- Hardware means the memory map, the interrupt system, the I/O devices, and other dangerous machine instructions.
- The protection bit is a one-way feature:
- You can always turn the protection bit on, with normal code--this locks down the machine!
- Analogy: anybody can lock your car doors, if they were unlocked.
- You *can't* just turn the protection bit off, at least not with ordinary code. Only an interrupt can turn the
- Analogy: you don't want anybody to be able to unlock your car doors, if they were locked.
- The machine boots up with the protection bit off. Ancient
OSs that predate the protection bit never turn it on ("I hate these
new-fangled car door locks, so I never use 'em!"), so any application
can do anything to the machine (e.g., MS-DOS, MacOS 9).
- In any even relatively modern OS (Windows 95, Linux, Mac OS X), the protection bit is always on during normal user code. To get anything done, you MUST ask the OS--and the only way to do that is with a...
- Normal user process needs to access the hardware.
- The CPU protection bit prevents it from doing this directly.
- So the user process asks the OS via a system call.
- On x86 Linux machines:
- Load up values into registers. (eax==system call number. ebx==first parameter. ecx==second parameter. ...)
- Issue "int 0x80", a software interrupt instruction. (Or "sysenter" on modern machines).
- There are system calls to do anything you can't do yourself--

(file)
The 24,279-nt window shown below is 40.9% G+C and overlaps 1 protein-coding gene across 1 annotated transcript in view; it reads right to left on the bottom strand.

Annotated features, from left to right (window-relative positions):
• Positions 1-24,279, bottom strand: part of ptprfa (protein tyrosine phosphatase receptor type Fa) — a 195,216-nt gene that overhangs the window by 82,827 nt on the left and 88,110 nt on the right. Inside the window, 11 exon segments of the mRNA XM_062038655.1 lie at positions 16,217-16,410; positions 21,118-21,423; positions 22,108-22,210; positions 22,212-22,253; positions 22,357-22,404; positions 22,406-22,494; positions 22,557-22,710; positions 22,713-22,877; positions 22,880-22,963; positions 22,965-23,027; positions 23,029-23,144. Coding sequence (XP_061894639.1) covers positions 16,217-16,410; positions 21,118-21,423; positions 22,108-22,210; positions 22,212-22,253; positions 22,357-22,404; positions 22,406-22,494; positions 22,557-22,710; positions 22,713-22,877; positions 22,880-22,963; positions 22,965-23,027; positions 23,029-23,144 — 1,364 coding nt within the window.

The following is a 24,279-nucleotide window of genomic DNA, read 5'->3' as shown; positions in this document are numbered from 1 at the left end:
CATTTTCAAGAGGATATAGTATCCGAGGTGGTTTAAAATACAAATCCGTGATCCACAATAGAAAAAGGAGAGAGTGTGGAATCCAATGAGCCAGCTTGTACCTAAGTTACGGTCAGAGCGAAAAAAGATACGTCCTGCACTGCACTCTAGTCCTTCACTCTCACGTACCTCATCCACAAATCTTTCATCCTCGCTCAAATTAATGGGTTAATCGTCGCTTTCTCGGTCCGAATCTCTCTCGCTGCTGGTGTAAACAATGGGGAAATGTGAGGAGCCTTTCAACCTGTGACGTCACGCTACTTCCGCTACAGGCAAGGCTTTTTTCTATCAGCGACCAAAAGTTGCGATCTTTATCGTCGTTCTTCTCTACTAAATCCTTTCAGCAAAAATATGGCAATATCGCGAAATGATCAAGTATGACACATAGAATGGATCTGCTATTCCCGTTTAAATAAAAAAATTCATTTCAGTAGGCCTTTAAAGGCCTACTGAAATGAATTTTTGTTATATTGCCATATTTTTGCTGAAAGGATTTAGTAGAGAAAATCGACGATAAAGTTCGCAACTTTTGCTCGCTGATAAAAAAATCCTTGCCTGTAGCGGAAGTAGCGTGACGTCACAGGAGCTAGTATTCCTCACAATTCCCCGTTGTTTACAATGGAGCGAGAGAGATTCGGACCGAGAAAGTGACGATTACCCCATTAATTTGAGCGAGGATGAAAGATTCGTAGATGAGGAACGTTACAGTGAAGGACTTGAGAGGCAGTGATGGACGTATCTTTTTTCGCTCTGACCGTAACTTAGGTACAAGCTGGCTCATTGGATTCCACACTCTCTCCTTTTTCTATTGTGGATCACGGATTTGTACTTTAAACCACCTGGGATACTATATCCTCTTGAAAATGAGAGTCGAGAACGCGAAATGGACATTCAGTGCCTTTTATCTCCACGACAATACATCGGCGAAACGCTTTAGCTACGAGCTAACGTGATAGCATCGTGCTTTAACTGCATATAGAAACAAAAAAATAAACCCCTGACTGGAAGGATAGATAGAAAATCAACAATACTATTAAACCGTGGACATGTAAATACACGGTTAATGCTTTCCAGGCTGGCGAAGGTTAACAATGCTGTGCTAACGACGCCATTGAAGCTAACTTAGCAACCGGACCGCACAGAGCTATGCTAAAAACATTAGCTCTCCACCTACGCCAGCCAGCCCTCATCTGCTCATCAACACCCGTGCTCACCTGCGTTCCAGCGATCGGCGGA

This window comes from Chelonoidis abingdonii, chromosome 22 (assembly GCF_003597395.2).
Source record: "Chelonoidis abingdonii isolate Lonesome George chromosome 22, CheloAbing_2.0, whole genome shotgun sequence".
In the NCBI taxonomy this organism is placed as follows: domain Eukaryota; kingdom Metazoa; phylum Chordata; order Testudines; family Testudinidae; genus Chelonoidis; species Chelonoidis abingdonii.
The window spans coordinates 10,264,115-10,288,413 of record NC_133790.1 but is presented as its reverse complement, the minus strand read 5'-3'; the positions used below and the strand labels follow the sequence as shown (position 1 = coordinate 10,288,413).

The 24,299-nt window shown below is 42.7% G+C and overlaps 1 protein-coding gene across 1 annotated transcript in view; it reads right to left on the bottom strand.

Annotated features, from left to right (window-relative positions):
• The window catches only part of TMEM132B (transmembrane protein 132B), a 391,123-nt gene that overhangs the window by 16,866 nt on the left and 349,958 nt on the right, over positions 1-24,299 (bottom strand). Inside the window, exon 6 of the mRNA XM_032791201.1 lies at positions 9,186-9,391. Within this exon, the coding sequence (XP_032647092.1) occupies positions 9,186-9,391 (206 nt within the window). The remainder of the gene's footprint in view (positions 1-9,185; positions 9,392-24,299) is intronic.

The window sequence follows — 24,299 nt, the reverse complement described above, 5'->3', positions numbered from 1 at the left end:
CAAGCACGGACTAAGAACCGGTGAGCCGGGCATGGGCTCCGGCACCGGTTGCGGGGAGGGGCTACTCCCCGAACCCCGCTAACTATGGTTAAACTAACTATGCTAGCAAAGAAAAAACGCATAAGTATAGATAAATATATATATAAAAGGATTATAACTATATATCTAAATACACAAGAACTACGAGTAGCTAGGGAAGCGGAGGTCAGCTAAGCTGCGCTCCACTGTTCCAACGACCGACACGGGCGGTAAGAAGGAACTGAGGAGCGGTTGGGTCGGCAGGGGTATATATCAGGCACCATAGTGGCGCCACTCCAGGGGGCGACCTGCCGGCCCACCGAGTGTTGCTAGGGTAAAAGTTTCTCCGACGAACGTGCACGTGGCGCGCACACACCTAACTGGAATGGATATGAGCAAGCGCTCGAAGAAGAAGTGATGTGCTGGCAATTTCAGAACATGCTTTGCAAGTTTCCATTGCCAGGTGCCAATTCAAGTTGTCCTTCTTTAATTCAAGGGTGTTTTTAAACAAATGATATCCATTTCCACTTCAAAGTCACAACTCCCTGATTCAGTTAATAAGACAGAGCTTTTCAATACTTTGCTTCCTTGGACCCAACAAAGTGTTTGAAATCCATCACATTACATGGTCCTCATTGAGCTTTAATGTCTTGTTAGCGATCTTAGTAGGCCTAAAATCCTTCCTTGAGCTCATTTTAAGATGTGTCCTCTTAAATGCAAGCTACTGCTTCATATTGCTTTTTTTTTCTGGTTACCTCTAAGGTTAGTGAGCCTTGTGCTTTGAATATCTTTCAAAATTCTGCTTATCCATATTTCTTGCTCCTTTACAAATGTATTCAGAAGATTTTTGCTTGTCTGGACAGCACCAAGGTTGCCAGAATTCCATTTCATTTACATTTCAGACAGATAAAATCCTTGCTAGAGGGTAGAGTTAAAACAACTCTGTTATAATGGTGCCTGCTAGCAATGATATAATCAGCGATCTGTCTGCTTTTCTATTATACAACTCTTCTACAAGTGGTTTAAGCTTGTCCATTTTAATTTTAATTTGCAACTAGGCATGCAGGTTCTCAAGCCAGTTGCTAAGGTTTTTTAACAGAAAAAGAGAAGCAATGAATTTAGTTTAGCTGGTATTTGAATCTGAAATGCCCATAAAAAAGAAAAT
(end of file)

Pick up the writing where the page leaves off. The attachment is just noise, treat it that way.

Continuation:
- Read and write files
- Create new processes, threads, etc.
How interrupts work as system calls ("syscalls")
So the standard way to ask the OS to do something is to issue a special interrupt, normally called a system call or "syscall":
- Stash the information about what you want done.
Usually there's some sort of "selector code" that tells the OS what you
want done (on Linux, the "syscall number", which goes into eax), and
then a set of arguments. The selector and arguments can be stored:
Call the OS, by issuing an interrupt. You could also imagine a
machine where you ask the OS to do stuff by just segfaulting--accessing
a special off-limits memory location.The
OS's "interrupt service routine" (just normal code, called by the CPU
when an interrupt happens) then reads the selector code from your
registers, does what you want done, and then returns control back to
- Inside processor registers. It's pretty common to store a selector code in register eax.